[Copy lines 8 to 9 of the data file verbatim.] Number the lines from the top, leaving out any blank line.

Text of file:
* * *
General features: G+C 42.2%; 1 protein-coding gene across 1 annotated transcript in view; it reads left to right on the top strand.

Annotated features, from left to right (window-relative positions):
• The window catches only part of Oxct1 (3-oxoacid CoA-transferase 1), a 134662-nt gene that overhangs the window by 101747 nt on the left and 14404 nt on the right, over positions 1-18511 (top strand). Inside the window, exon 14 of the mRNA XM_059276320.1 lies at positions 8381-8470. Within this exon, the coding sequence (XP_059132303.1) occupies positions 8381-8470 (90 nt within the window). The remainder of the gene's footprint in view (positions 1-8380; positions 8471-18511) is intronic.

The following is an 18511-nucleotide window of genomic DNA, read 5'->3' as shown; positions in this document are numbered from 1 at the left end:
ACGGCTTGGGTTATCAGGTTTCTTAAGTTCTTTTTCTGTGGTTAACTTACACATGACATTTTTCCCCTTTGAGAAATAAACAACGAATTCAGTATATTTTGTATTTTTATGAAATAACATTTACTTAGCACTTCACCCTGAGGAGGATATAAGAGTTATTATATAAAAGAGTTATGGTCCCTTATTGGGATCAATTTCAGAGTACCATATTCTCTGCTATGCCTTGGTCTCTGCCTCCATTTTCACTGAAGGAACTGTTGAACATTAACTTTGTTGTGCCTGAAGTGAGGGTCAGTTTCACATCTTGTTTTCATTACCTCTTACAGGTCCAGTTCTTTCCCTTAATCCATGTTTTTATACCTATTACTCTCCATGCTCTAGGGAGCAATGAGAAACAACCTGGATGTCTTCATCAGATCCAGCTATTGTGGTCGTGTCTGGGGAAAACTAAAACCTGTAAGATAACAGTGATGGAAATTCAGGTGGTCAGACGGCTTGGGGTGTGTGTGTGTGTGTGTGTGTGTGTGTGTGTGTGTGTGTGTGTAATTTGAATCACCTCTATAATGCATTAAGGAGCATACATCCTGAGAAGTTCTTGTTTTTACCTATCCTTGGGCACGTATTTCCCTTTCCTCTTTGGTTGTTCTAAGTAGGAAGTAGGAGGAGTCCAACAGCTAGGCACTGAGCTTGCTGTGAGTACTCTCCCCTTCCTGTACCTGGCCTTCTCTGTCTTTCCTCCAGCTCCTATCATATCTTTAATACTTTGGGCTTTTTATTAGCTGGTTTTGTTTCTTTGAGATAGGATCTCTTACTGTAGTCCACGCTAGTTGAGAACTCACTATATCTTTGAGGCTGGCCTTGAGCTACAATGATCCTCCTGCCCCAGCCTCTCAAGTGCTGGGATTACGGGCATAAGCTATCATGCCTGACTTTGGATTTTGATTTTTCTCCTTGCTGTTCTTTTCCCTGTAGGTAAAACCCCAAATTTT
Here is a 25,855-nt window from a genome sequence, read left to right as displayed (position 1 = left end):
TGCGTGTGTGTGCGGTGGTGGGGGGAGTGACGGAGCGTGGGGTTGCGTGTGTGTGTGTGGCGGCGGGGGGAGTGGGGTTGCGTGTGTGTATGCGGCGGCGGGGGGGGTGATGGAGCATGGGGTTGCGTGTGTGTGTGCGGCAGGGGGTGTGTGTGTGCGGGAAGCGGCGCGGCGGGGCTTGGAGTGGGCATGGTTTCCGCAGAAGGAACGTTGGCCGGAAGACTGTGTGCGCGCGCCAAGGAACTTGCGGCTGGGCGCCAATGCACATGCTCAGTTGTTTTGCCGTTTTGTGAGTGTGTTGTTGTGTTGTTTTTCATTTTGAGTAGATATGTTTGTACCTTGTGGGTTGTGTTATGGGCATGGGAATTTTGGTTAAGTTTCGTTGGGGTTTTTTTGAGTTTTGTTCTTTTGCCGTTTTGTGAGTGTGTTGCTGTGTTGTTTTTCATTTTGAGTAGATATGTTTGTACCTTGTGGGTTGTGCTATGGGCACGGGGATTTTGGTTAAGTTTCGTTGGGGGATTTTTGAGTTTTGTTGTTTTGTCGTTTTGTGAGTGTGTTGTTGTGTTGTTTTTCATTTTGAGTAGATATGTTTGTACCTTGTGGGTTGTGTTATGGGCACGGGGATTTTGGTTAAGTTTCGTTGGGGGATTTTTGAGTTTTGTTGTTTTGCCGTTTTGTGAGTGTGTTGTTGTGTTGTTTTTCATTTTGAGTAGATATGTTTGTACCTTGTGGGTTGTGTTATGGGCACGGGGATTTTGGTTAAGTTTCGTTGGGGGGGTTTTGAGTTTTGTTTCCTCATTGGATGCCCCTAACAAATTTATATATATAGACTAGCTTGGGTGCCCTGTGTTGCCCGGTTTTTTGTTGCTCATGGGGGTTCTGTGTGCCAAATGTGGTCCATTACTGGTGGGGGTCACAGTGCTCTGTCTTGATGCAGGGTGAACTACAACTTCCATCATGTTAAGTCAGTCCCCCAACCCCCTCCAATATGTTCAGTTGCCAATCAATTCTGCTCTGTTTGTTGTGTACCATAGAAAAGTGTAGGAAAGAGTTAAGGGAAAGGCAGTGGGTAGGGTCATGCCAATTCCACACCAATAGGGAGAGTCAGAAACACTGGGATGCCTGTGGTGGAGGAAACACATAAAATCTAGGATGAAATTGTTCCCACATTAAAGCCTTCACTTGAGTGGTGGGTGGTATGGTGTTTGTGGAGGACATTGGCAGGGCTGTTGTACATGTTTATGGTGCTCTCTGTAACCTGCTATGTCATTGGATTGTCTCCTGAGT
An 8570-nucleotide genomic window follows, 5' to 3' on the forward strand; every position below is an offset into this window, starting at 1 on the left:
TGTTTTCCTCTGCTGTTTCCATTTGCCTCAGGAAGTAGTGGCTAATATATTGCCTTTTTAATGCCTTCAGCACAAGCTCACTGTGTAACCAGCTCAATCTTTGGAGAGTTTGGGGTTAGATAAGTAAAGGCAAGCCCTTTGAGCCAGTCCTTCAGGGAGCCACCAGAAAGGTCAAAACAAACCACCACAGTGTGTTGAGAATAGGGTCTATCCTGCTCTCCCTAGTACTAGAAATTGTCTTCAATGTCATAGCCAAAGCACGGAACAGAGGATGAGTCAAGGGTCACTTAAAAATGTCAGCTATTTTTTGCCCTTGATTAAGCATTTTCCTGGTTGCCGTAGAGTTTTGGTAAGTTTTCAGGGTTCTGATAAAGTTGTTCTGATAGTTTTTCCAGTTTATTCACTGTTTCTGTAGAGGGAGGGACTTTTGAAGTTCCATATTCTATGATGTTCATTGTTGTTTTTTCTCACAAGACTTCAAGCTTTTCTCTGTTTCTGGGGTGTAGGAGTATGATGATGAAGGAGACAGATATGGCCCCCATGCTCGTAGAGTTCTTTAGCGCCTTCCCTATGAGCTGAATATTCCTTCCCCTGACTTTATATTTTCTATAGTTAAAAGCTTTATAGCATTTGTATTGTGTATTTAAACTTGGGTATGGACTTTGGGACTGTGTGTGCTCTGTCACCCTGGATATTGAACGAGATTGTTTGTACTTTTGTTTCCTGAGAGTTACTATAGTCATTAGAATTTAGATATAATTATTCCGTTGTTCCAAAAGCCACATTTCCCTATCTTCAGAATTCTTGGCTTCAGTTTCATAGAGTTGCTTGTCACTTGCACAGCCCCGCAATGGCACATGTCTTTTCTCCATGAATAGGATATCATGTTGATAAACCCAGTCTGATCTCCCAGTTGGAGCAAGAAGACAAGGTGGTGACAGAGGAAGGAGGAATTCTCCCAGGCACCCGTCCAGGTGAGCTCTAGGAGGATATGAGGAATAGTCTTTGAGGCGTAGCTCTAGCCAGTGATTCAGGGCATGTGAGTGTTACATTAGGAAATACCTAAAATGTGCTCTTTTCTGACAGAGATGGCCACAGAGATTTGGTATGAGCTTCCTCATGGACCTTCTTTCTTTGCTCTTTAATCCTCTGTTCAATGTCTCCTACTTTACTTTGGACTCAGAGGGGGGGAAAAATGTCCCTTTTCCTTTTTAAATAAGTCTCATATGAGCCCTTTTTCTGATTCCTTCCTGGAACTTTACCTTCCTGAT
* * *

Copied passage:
An 8570-nucleotide genomic window follows, 5' to 3' on the forward strand; every position below is an offset into this window, starting at 1 on the left:
TGTTTTCCTCTGCTGTTTCCATTTGCCTCAGGAAGTAGTGGCTAATATATTGCCTTTTTAATGCCTTCAGCACAAGCTCACTGTGTAACCAGCTCAATCTTTGGAGAGTTTGGGGTTAGATAAGTAAAGGCAAGCCCTTTGAGCCAGTCCTTCAGGGAGCCACCAGAAAGGTCAAAACAAACCACCACAGTGTGTTGAGAATAGGGTCTATCCTGCTCTCCCTAGTACTAGAAATTGTCTTCAATGTCATAGCCAAAGCACGGAACAGAGGATGAGTCAAGGGTCACTTAAAAATGTCAGCTATTTTTTGCCCTTGATTAAGCATTTTCCTGGTTGCCGTAGAGTTTTGGTAAGTTTTCAGGGTTCTGATAAAGTTGTTCTGATAGTTTTTCCAGTTTATTCACTGTTTCTGTAGAGGGAGGGACTTTTGAAGTTCCATATTCTATGATGTTCATTGTTGTTTTTTCTCACAAGACTTCAAGCTTTTCTCTGTTTCTGGGGTGTAGGAGTATGATGATGAAGGAGACAGATATGGCCCCCATGCTCGTAGAGTTCTTTAGCGCCTTCCCTATGAGCTGAATATTCCTTCCCCTGACTTTATATTTTCTATAGTTAAAAGCTTTATAGCATTTGTATTGTGTATTTAAACTTGGGTATGGACTTTGGGACTGTGTGTGCTCTGTCACCCTGGATATTGAACGAGATTGTTTGTACTTTTGTTTCCTGAGAGTTACTATAGTCATTAGAATTTAGATATAATTATTCCGTTGTTCCAAAAGCCACATTTCCCTATCTTCAGAATTCTTGGCTTCAGTTTCATAGAGTTGCTTGTCACTTGCACAGCCCCGCAATGGCACATGTCTTTTCTCCATGAATAGGATATCATGTTGATAAACCCAGTCTGATCTCCCAGTTGGAGCAAGAAGACAAGGTGGTGACAGAGGAAGGAGGAATTCTCCCAGGCACCCGTCCAGGTGAGCTCTAGGAGGATATGAGGAATAGTCTTTGAGGCGTAGCTCTAGCCAGTGATTCAGGGCATGTGAGTGTTACATTAGGAAATACCTAAAATGTGCTCTTTTCTGACAGAGATGGCCACAGAGATTTGGTATGAGCTTCCTCATGGACCTTCTTTCTTTGCTCTTTAATCCTCTGTTCAATGTCTCCTACTTTACTTTGGACTCAGAGGGGGGGAAAAATGTCCCTTTTCCTTTTTAAATAAGTCTCATATGAGCCCTTTTTCTGATTCCTTCCTGGAACTTTACCTTCCTGAT